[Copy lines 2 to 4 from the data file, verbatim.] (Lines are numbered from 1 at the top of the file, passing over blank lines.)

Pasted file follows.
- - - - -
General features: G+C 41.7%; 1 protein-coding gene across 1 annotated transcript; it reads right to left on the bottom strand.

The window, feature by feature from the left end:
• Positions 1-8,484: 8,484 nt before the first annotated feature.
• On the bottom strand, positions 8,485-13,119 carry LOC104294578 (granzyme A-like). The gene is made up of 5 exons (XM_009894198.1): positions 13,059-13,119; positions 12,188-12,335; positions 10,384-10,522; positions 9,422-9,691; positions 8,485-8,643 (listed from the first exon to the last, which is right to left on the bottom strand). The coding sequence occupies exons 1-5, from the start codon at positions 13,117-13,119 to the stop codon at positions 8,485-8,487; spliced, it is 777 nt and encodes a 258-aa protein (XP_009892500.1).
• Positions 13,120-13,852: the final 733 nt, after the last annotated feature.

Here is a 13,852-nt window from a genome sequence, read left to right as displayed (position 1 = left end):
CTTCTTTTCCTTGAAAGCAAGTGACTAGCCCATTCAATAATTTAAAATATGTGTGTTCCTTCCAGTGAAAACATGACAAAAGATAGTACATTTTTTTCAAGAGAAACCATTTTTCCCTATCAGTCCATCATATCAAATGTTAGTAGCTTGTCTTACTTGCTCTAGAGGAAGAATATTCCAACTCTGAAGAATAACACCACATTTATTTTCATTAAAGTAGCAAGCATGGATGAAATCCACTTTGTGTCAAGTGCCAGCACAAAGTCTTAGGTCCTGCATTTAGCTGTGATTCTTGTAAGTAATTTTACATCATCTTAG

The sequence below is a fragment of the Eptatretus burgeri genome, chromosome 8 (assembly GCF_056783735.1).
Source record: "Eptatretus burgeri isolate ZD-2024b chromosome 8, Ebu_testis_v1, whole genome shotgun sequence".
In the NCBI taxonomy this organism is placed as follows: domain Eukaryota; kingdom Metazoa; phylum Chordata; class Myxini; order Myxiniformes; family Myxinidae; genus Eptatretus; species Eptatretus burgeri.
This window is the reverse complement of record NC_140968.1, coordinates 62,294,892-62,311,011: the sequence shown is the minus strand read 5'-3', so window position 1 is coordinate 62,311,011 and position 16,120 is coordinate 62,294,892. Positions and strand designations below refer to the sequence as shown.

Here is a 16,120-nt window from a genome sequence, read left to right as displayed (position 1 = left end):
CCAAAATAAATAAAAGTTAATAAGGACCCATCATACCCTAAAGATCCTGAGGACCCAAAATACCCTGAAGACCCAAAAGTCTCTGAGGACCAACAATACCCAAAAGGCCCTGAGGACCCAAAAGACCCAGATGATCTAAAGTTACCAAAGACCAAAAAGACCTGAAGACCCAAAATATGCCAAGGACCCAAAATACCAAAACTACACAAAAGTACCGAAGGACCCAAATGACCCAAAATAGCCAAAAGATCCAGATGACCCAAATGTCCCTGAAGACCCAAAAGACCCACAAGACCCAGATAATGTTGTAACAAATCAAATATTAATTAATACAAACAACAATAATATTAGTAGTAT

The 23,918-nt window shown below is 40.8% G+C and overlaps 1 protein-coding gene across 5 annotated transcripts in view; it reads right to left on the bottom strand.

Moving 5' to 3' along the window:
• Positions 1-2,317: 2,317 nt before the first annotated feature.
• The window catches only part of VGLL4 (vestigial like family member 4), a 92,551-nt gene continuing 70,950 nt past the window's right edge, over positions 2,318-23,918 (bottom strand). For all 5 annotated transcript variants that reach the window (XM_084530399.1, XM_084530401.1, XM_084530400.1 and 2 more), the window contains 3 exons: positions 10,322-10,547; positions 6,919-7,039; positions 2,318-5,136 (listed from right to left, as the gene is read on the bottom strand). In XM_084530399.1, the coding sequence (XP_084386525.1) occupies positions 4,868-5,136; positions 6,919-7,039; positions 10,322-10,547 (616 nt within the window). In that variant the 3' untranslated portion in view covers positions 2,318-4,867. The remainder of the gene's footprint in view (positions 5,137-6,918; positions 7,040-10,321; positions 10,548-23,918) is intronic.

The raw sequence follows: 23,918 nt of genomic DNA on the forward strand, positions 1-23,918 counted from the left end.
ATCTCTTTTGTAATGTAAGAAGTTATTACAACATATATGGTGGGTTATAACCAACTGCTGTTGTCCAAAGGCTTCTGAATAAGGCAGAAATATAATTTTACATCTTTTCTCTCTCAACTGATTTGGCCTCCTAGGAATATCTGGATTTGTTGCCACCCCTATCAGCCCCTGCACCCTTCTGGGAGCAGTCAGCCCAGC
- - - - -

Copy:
The window, feature by feature from the left end:
• Positions 1-8,484: 8,484 nt before the first annotated feature.
• On the bottom strand, positions 8,485-13,119 carry LOC104294578 (granzyme A-like). The gene is made up of 5 exons (XM_009894198.1): positions 13,059-13,119; positions 12,188-12,335; positions 10,384-10,522; positions 9,422-9,691; positions 8,485-8,643 (listed from the first exon to the last, which is right to left on the bottom strand). The coding sequence occupies exons 1-5, from the start codon at positions 13,117-13,119 to the stop codon at positions 8,485-8,487; spliced, it is 777 nt and encodes a 258-aa protein (XP_009892500.1).